Examples of Horizon Lines' environmental commitment include:

      • Tasking each Horizon associate with fully complying with all international (MARPOL) and U.S. environmental laws and regulations.
      • Reducing fuel consumption though plant efficiency improvements and by optimizing steam ship fuel rates.
      • Upgrading boiler control automation to reduce fuel oil consumption and emissions.
      • Completing the switch to underwater hull coatings that are free of TBT’s (tributyl tin).
      • Purchasing residual fuels with less than 2.5% sulfur content for diesel and steam plants.
      • Voluntarily using ultra low-sulfur fuels in all generators while transiting and operating in California waters.
      • Reducing fleet fuel consumption by 2% through the Edge process.
      • Adoption of an environmental third-party independent audit program to enhance mariner compliance and education.
      • Modernizing the fleet to utilize the best technologies available to reduce sulfur oxide (Sox), NOx and particulate matter emission.
      • Investing in Hunter Class (D8) Vessels, which are outfitted with the latest technologies for enhanced engine performance, reduced fuel and lube oil consumption and reduced exhaust emissions.
      • Introducing the latest weather routing technology that enables the reduction of engine loadings, fuel consumption and emissions.
      • Monitoring and participating in sea-ballast water transfer programs and limiting the need to transfer ballast in port.
      • Testing the latest technologies for treatment against the incubation of invasive species in ballast water.
      • Utilization of biodegradable oils in selected deck hydraulic equipment.
      • Upgrading shipboard oily water treatment systems to allow for a three-stage processing arrangement, which results in an effluent oil content of significantly less than the allowable 15 ppm.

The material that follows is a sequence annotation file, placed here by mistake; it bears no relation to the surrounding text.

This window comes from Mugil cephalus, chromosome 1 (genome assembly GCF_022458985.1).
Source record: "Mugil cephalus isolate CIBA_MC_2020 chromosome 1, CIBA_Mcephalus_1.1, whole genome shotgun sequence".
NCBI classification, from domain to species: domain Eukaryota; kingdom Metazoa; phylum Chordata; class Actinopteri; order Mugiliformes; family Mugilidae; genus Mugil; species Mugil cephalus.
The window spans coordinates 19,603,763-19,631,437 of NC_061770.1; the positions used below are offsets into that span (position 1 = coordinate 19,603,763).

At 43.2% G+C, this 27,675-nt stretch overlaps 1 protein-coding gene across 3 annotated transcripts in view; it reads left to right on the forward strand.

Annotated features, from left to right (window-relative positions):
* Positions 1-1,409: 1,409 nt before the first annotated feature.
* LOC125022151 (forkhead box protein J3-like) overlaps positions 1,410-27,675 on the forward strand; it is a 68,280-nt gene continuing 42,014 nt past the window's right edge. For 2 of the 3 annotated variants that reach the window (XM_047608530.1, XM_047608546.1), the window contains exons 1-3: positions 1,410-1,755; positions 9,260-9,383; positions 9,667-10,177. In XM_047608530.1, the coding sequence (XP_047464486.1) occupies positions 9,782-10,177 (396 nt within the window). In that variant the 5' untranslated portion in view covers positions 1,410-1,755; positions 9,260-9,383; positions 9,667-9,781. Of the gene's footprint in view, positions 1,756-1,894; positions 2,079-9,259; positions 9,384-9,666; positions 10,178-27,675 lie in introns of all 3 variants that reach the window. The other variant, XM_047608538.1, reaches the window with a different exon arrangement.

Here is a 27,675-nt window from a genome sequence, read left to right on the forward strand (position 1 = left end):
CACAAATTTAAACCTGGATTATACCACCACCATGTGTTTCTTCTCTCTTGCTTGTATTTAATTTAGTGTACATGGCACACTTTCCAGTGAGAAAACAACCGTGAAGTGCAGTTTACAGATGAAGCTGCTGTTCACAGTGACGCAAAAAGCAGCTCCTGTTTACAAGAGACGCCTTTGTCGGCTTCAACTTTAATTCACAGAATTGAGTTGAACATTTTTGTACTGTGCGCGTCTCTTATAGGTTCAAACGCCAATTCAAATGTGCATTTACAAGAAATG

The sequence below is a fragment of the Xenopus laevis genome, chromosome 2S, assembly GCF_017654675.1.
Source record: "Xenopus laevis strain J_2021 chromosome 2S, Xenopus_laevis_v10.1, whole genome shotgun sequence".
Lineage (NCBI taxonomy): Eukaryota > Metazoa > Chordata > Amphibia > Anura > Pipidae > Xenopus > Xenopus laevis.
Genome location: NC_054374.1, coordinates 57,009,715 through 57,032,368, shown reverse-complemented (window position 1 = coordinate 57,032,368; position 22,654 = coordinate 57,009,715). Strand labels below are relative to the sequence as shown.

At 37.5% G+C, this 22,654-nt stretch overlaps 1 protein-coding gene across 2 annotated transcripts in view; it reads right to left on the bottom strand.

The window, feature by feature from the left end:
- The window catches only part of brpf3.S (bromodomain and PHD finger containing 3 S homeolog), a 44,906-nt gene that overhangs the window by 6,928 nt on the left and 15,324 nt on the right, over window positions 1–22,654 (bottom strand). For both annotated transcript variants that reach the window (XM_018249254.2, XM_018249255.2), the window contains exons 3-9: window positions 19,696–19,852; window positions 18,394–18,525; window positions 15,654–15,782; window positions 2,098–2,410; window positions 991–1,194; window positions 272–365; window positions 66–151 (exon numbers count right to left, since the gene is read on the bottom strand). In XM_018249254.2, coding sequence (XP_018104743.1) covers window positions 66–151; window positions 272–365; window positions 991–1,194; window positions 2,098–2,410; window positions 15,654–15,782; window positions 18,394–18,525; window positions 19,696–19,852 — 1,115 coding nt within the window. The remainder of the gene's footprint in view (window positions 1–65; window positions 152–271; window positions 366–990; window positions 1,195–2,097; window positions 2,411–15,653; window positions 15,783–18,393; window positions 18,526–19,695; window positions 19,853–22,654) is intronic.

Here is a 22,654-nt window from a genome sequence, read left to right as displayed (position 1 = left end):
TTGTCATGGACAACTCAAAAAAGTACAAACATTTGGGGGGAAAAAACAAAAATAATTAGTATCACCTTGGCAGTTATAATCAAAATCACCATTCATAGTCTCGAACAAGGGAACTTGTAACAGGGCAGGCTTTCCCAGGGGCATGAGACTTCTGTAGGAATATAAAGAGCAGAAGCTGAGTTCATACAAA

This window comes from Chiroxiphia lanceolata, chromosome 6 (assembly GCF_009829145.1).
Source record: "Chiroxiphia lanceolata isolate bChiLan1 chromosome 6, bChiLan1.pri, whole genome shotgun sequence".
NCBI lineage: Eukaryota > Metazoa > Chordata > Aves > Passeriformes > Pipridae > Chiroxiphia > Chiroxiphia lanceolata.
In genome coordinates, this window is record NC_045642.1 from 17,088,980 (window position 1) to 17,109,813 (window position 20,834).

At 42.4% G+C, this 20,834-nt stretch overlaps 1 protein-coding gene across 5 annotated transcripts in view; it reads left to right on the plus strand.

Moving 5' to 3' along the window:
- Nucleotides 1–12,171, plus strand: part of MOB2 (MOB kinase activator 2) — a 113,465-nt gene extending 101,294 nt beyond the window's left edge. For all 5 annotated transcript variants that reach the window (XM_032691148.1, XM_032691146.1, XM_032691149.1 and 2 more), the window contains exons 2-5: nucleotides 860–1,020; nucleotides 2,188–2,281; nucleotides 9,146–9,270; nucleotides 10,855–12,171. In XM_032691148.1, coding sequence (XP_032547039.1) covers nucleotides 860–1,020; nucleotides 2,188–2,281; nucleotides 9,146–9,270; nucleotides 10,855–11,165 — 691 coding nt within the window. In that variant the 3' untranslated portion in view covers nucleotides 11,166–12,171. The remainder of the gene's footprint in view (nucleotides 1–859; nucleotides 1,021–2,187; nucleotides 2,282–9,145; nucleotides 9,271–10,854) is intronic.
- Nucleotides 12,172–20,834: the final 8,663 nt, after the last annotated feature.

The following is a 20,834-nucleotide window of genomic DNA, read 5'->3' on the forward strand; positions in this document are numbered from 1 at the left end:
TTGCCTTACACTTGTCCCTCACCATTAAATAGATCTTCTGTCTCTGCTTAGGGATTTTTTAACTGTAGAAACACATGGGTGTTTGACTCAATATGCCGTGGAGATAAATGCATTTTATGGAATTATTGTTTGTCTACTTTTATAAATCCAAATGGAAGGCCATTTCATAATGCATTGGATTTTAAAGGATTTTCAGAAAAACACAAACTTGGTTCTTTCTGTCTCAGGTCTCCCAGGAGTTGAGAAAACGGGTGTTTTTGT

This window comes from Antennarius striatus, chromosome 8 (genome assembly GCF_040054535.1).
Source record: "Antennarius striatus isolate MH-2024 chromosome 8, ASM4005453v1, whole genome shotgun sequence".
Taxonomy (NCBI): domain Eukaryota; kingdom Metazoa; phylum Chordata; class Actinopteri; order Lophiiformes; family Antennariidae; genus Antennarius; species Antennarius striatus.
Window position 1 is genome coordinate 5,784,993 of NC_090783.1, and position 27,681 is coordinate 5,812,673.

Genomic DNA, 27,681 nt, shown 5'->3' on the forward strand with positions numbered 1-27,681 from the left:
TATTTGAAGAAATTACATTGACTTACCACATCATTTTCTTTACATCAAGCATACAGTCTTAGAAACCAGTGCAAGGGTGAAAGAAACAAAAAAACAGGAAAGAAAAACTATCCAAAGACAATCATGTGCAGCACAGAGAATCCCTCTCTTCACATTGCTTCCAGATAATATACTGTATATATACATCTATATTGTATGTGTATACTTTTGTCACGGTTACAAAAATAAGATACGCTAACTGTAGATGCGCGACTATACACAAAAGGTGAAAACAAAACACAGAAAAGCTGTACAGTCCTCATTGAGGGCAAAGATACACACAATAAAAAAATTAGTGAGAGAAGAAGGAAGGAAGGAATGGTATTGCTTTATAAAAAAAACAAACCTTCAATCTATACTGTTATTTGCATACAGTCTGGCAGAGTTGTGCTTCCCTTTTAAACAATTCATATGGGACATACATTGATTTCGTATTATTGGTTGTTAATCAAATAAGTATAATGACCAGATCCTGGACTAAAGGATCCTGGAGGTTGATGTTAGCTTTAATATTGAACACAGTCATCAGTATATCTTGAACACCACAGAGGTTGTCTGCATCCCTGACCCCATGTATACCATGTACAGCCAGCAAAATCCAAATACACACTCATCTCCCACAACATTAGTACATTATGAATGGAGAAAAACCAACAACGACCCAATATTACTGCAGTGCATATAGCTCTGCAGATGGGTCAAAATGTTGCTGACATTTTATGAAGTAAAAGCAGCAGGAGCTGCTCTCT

• Receiving the 2007 Chamber of Shipping of America Awards for Environmental Excellence for 13 vessels.

       

      Maersk/APM Terminals are committed to working on multiple levels to reduce the environmental impact of their international shipping activities, including:

      • NOx Emission Reductions: In cooperation with the engine manufacturer MAN B&W, Maersk developed a new type of slide fuel injection valve that cuts nitrogen oxide (NOx) emissions by up to 26 percent. Other recent initiatives include the adoption of common rail technology and electronically controlled engines, which further reduce NOx emissions through optimal combustion. Maersk is continuing to test ways of reducing NOx emissions with initiatives such as catalytic converters.
      • SOx Emission Reductions: Maersk achieved a 95 percent reduction in sulfur oxide (SOx) after switching to low-sulfur distillate fuel on the main and auxiliary engines of its vessels.
      • Terminal Emission Reductions: Maersk Line constantly seeks to reduce terminal emissions through its associated terminal operating company, APM Terminals.